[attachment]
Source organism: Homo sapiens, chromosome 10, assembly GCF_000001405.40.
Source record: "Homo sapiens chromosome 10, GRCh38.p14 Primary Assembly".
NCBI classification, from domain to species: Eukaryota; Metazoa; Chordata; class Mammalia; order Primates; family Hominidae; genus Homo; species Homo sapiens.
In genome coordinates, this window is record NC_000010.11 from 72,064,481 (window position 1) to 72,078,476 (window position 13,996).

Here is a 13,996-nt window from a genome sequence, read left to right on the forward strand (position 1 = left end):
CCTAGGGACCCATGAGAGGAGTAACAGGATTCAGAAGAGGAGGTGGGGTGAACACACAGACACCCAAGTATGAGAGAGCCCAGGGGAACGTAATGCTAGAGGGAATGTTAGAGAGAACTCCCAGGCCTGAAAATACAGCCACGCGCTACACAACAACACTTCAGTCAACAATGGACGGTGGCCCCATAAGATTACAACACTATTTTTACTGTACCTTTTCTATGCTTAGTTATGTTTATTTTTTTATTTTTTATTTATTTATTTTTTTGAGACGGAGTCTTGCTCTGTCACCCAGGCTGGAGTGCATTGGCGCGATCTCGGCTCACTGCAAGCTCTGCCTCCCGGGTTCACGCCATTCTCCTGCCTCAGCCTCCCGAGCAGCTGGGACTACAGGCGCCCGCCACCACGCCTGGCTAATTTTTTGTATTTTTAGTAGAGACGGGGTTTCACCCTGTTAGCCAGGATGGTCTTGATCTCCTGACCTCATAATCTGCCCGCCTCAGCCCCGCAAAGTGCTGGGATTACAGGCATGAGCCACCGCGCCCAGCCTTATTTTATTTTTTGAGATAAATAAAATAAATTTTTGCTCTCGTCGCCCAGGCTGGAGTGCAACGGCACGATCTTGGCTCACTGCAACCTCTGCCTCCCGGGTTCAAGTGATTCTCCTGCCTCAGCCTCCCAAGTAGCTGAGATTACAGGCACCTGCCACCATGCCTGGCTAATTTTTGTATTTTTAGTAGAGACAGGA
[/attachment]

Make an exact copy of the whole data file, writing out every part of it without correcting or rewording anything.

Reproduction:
Source organism: Homo sapiens, chromosome 10, assembly GCF_000001405.40.
Source record: "Homo sapiens chromosome 10, GRCh38.p14 Primary Assembly".
NCBI classification, from domain to species: Eukaryota; Metazoa; Chordata; class Mammalia; order Primates; family Hominidae; genus Homo; species Homo sapiens.
In genome coordinates, this window is record NC_000010.11 from 72,064,481 (window position 1) to 72,078,476 (window position 13,996).

Here is a 13,996-nt window from a genome sequence, read left to right on the forward strand (position 1 = left end):
CCTAGGGACCCATGAGAGGAGTAACAGGATTCAGAAGAGGAGGTGGGGTGAACACACAGACACCCAAGTATGAGAGAGCCCAGGGGAACGTAATGCTAGAGGGAATGTTAGAGAGAACTCCCAGGCCTGAAAATACAGCCACGCGCTACACAACAACACTTCAGTCAACAATGGACGGTGGCCCCATAAGATTACAACACTATTTTTACTGTACCTTTTCTATGCTTAGTTATGTTTATTTTTTTATTTTTTATTTATTTATTTTTTTGAGACGGAGTCTTGCTCTGTCACCCAGGCTGGAGTGCATTGGCGCGATCTCGGCTCACTGCAAGCTCTGCCTCCCGGGTTCACGCCATTCTCCTGCCTCAGCCTCCCGAGCAGCTGGGACTACAGGCGCCCGCCACCACGCCTGGCTAATTTTTTGTATTTTTAGTAGAGACGGGGTTTCACCCTGTTAGCCAGGATGGTCTTGATCTCCTGACCTCATAATCTGCCCGCCTCAGCCCCGCAAAGTGCTGGGATTACAGGCATGAGCCACCGCGCCCAGCCTTATTTTATTTTTTGAGATAAATAAAATAAATTTTTGCTCTCGTCGCCCAGGCTGGAGTGCAACGGCACGATCTTGGCTCACTGCAACCTCTGCCTCCCGGGTTCAAGTGATTCTCCTGCCTCAGCCTCCCAAGTAGCTGAGATTACAGGCACCTGCCACCATGCCTGGCTAATTTTTGTATTTTTAGTAGAGACAGGA